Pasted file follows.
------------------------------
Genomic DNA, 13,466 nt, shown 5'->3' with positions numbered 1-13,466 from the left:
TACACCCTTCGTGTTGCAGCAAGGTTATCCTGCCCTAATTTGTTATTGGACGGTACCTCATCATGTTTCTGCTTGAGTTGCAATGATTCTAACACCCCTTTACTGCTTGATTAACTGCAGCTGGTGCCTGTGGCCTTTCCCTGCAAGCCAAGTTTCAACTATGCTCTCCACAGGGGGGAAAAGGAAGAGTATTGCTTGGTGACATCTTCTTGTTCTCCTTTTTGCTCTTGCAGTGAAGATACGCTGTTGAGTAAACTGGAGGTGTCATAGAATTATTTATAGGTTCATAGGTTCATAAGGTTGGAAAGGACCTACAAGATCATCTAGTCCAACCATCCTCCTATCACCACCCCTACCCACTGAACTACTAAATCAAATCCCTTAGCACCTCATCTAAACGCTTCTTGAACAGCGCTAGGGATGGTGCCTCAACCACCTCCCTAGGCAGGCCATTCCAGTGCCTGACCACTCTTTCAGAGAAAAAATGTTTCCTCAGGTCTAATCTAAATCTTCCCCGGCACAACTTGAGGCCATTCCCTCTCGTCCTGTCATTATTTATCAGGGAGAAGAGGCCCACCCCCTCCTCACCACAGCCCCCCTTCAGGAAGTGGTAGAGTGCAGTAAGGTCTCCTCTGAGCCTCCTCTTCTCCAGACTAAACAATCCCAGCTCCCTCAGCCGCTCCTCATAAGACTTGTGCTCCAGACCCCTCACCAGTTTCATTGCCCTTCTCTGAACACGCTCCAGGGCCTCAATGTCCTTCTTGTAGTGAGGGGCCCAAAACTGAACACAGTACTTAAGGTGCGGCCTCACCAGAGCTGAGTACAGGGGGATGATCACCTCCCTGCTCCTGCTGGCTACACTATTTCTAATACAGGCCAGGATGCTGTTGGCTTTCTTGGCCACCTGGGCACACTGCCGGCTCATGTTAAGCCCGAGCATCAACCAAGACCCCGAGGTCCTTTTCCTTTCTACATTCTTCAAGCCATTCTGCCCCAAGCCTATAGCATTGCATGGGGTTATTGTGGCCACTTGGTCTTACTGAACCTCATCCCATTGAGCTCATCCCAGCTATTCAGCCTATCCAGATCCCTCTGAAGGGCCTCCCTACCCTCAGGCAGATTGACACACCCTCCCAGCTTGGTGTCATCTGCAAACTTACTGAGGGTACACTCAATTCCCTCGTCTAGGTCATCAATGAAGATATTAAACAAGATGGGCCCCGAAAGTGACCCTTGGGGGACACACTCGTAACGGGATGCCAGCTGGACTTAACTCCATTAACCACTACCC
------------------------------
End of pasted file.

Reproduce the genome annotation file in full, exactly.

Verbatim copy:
Genomic DNA, 13,466 nt, shown 5'->3' with positions numbered 1-13,466 from the left:
TACACCCTTCGTGTTGCAGCAAGGTTATCCTGCCCTAATTTGTTATTGGACGGTACCTCATCATGTTTCTGCTTGAGTTGCAATGATTCTAACACCCCTTTACTGCTTGATTAACTGCAGCTGGTGCCTGTGGCCTTTCCCTGCAAGCCAAGTTTCAACTATGCTCTCCACAGGGGGGAAAAGGAAGAGTATTGCTTGGTGACATCTTCTTGTTCTCCTTTTTGCTCTTGCAGTGAAGATACGCTGTTGAGTAAACTGGAGGTGTCATAGAATTATTTATAGGTTCATAGGTTCATAAGGTTGGAAAGGACCTACAAGATCATCTAGTCCAACCATCCTCCTATCACCACCCCTACCCACTGAACTACTAAATCAAATCCCTTAGCACCTCATCTAAACGCTTCTTGAACAGCGCTAGGGATGGTGCCTCAACCACCTCCCTAGGCAGGCCATTCCAGTGCCTGACCACTCTTTCAGAGAAAAAATGTTTCCTCAGGTCTAATCTAAATCTTCCCCGGCACAACTTGAGGCCATTCCCTCTCGTCCTGTCATTATTTATCAGGGAGAAGAGGCCCACCCCCTCCTCACCACAGCCCCCCTTCAGGAAGTGGTAGAGTGCAGTAAGGTCTCCTCTGAGCCTCCTCTTCTCCAGACTAAACAATCCCAGCTCCCTCAGCCGCTCCTCATAAGACTTGTGCTCCAGACCCCTCACCAGTTTCATTGCCCTTCTCTGAACACGCTCCAGGGCCTCAATGTCCTTCTTGTAGTGAGGGGCCCAAAACTGAACACAGTACTTAAGGTGCGGCCTCACCAGAGCTGAGTACAGGGGGATGATCACCTCCCTGCTCCTGCTGGCTACACTATTTCTAATACAGGCCAGGATGCTGTTGGCTTTCTTGGCCACCTGGGCACACTGCCGGCTCATGTTAAGCCCGAGCATCAACCAAGACCCCGAGGTCCTTTTCCTTTCTACATTCTTCAAGCCATTCTGCCCCAAGCCTATAGCATTGCATGGGGTTATTGTGGCCACTTGGTCTTACTGAACCTCATCCCATTGAGCTCATCCCAGCTATTCAGCCTATCCAGATCCCTCTGAAGGGCCTCCCTACCCTCAGGCAGATTGACACACCCTCCCAGCTTGGTGTCATCTGCAAACTTACTGAGGGTACACTCAATTCCCTCGTCTAGGTCATCAATGAAGATATTAAACAAGATGGGCCCCGAAAGTGACCCTTGGGGGACACACTCGTAACGGGATGCCAGCTGGACTTAACTCCATTAACCACTACCC